Former President John Mahama has accused President Akufo-Addo of misappropriating monies meant for Covid-19 relief.
According to him, the President channelled some ¢33 billion earmarked to offset the pandemic’s grave implications into his 2020 re-election bid.
For this reason, Mr Mahama believes, the said amount supposed to have been sunk into the economic restoration measures is yet to be accounted for.
The former President made these allegations during the 24th African Business Conference organised by the Harvard Business School.
Ghana is currently facing a financial downturn, an unstable currency and worsening debt distress levels which have forced the NPP-led administration to implement bullet-biting measures to the dismay of the public.
During his keynote address, John Mahama acknowledged the efforts of countries that are successfully returning to a good footing through fiscal discipline and judicious application of their resources during the crisis.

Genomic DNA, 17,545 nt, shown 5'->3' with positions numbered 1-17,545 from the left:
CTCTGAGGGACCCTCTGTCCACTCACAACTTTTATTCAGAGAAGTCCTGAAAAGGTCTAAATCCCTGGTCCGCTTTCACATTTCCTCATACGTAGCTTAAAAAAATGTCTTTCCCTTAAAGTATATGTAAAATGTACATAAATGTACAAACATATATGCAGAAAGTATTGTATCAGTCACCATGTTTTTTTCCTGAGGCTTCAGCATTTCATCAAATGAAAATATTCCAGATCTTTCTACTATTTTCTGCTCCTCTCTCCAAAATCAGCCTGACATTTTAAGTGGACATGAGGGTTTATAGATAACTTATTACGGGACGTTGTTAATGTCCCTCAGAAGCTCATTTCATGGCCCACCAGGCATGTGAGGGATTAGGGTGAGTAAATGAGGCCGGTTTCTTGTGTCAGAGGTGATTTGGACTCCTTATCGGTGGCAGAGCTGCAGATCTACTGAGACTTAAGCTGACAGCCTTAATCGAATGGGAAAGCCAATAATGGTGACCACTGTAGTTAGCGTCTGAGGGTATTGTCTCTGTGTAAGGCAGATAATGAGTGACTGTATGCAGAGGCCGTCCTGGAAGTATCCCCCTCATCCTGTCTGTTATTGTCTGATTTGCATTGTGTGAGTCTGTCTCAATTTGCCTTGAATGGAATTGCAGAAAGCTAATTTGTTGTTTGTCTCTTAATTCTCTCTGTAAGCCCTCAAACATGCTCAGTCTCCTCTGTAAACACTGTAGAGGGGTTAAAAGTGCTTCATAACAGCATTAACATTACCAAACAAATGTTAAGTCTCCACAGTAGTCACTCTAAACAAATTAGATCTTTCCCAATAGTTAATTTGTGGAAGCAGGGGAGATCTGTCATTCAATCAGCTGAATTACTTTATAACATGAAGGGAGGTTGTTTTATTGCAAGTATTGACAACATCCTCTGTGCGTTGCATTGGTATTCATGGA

But the situation in Ghana is not a good example worth trumpeting, according to the 2020 NDC flagbearer.
“Ghana’s fate was easy to predict with the cavalier handling of the economy by the current administration. We went into the pandemic without adequate buffers, and have emerged with a terribly battered economy,” he said.
“To make matters worse, the pandemic windfall of over GH¢33 billion which could have cushioned the economy remains unaudited and is believed to have been used largely in the quest to win the 2020 elections at all cost,” Mr Mahama told the gathering.
The former President also took threw light on the pandemic’s devastating effects on the African continent citing the Economic Commission of Africa’s (ECA) research which found that “Covid-19 created the continent’s worst recession in 50 years with real GDP shrinking by an average of 3% in 2020.”
“Before the pandemic, poverty reduction was already a major challenge. The pandemic is estimated to have dragged about 55 million more people into poverty in Africa and exposed another 46 million more to the risk of hunger, and malnourishment. Indeed 70% of hunger in Africa, which had already been on the rise since 2014 is directly attributable to this pandemic.”